Beatles rarities being released to beat copyright laws
- 13 December 2013
- From the section Entertainment & Arts
The Beatles are to release 59 rare and unheard recordings in a bid to stop their copyright protection expiring.
The digital compilation includes BBC sessions, four alternative takes of She Loves You and five of A Taste Of Honey.
It has not been officially announced, but a spokeswoman for Apple records confirmed the release to the BBC.
EU law protects recordings for 70 years, but only if they get an official release. Otherwise, the copyright period lasts 50 years.
In the case of The Beatles, that means the master tape for their 1963 debut album Please Please Me is protected until 2033, but the unreleased session tapes for that album are not.
If the Beatles chose not to release the recordings before the end of the year, it would mean other record labels could theoretically put them out and profit from them.
The band's 1962 debut single, Love Me Do, arguably slipped out of copyright last year, before the EU's copyright extension was signed into law.
At least one record company issued a "remastered" version of the song, although that has since been deleted.
The copyright law in question only covers the recordings - the songs themselves remain the copyright of the composer for 70 years after their death.
The new collection is expected to reach iTunes on Tuesday.
News of its arrival first appeared on Norwegian Beatles blog, WogBlog, which also published cover art and a tracklisting.
According to the site, the collection contains three versions of There's A Place as well as demos of two songs the group gave to other artists — Paul McCartney and John Lennon's acoustic version of Bad to Me and Lennon's piano demo of I'm in Love.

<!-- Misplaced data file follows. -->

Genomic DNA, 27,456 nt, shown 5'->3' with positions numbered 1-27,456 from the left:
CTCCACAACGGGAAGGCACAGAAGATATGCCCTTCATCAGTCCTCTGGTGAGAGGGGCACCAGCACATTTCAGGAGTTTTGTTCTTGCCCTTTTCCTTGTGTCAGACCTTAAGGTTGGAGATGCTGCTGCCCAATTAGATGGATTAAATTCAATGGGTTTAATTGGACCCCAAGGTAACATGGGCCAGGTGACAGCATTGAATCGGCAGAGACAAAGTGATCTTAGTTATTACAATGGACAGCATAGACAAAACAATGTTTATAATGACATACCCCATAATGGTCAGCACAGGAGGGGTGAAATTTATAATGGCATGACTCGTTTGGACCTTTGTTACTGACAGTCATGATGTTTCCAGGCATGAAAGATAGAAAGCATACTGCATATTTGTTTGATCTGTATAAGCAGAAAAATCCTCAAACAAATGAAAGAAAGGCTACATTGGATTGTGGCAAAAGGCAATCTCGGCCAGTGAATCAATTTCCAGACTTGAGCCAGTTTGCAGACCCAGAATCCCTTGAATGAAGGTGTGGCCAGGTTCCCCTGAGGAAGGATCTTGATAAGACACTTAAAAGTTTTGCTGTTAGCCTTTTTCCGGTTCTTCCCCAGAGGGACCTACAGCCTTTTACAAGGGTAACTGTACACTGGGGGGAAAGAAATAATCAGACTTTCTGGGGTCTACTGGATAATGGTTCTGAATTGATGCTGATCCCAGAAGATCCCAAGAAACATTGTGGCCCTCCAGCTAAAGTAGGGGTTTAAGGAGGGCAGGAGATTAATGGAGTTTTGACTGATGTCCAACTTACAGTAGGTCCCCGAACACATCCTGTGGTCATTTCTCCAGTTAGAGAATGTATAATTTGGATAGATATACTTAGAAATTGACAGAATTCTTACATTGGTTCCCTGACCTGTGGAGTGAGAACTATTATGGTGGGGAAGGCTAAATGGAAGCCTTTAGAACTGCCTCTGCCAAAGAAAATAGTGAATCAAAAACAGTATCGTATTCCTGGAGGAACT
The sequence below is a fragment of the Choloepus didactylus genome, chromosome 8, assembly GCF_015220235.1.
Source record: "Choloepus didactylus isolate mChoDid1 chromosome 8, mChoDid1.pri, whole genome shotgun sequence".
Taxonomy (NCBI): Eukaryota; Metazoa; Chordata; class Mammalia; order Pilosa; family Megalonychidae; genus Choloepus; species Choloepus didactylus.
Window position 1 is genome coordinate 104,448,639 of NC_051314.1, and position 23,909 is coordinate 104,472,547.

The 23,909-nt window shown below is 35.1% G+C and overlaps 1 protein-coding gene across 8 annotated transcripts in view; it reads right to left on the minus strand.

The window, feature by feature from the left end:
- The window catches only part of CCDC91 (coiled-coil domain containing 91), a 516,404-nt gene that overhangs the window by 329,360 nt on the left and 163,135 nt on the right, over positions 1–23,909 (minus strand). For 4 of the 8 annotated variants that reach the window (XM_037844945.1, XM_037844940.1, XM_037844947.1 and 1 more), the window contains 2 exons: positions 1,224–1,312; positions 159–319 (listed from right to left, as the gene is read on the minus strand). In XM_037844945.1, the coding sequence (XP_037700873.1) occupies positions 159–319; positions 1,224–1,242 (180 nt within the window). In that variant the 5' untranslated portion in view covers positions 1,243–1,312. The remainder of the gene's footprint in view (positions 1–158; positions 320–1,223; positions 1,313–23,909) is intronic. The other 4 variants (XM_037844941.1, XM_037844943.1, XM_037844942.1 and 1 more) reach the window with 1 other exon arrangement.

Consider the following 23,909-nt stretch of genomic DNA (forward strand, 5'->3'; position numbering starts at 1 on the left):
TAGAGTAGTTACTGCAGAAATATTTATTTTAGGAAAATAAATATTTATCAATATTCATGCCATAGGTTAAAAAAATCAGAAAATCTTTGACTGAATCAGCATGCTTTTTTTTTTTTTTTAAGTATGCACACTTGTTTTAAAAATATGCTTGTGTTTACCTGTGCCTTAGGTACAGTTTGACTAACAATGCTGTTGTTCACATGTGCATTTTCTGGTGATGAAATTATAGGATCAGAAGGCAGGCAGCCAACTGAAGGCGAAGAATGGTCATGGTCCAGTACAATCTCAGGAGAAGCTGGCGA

The Beatles are not the first band to issue rare material in a bid to extend copyright.
Bob Dylan's record label rushed out 100 copies of an album last year containing early TV performances, alongside multiple versions of Blowin' in the Wind, Bob Dylan's Dream and I Shall Be Free.
Officially called The 50th Anniversary Collection, it carried a subtitle which explained its true purpose: The Copyright Extension Collection, Vol. 1.
A second volume followed this year, while Motown has also begun issuing rare recordings on iTunes under the "Motown Unreleased" banner.
Given the low-key nature of the release, it is likely that Apple Corps, the Beatles' record label, will take down the new material after a brief period, allowing them to exploit the recordings in a more considered way later on.
However, it is likely that the release of rare material will become an annual event, as the band seek to protect their works for another 20 years.
Meanwhile, a more glossy campaign is being mounted to promote a new Beatles box set, which is being released to mark the 50th anniversary of the band's first trip to America.
The 13-disc set includes all of the band's American albums, including five that have never been available on CD before.
Many of the records feature different titles, track listings, mixes, and artwork from their UK versions.
The band will also be given a lifetime achievement award by the Grammys in 2014, during a special ceremony the night before the main event.
German electro pioneers Kraftwerk, country star Kris Kristofferson and soul group The Isley Brothers will also be honoured.